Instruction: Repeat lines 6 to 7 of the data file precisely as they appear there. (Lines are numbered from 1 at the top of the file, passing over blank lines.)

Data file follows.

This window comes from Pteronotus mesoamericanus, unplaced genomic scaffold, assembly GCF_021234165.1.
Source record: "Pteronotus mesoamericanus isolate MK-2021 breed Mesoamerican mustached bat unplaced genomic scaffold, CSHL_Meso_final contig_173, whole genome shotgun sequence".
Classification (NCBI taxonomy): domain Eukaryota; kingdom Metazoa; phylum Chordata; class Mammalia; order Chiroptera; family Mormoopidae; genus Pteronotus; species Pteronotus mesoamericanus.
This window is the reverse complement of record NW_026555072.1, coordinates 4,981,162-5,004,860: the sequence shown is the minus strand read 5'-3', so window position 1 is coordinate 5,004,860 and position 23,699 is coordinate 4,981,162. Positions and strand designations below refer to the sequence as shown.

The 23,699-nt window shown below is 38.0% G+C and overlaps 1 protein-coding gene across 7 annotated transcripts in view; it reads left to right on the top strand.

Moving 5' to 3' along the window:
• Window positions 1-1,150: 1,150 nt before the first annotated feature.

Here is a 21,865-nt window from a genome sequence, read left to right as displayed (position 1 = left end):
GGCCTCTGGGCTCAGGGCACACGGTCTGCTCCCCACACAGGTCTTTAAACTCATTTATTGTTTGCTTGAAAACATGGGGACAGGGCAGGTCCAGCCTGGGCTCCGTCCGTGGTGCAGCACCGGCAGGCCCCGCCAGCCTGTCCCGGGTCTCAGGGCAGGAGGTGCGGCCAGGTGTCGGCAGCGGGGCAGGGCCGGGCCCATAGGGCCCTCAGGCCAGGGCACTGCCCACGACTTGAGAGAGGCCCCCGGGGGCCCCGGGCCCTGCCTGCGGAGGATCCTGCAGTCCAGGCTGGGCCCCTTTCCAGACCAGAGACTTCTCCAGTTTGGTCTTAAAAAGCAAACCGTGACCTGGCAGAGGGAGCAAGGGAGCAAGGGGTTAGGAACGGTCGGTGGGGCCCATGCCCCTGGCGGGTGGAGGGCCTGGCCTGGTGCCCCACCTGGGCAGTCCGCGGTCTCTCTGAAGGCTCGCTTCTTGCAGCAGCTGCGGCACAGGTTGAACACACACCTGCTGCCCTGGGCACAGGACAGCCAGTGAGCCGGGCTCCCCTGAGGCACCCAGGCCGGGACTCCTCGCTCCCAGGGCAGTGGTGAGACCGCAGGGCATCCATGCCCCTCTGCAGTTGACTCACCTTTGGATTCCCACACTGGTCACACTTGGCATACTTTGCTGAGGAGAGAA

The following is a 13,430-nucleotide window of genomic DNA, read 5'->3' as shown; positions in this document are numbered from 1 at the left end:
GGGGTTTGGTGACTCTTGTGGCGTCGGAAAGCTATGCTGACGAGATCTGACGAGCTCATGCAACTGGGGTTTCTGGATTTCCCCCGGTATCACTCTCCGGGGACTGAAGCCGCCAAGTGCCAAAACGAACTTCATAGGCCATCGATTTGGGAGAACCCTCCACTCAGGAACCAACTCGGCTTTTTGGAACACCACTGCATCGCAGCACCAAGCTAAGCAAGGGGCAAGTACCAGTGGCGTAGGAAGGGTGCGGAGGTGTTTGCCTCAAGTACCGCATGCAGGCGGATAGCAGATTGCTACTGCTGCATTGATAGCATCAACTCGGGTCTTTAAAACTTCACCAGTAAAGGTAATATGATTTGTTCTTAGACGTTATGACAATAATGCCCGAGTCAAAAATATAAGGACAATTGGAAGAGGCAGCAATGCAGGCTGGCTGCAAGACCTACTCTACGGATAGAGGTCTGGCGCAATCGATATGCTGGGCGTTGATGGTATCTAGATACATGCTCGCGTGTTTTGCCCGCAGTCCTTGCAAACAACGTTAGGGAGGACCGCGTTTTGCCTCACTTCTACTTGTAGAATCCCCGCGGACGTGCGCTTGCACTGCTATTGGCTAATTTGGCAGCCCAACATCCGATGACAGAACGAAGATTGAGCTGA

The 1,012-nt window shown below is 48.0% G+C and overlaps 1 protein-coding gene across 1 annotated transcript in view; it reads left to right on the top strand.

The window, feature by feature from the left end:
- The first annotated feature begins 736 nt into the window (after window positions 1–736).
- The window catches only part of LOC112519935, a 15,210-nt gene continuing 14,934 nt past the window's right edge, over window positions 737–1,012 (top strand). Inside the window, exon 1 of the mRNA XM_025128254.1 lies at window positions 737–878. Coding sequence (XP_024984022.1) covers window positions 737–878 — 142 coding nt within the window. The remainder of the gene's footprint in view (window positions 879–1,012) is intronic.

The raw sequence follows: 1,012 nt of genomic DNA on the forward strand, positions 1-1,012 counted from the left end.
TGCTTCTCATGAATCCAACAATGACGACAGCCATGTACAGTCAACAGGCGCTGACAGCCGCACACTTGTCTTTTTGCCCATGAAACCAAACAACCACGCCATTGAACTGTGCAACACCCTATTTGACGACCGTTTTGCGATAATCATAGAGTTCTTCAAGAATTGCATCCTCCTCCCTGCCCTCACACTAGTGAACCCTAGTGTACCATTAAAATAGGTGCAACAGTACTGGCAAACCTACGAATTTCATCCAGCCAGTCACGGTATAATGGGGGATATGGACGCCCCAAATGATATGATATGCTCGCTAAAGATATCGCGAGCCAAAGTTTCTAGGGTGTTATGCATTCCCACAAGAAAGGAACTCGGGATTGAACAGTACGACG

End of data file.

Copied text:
Moving 5' to 3' along the window:
• Window positions 1-1,150: 1,150 nt before the first annotated feature.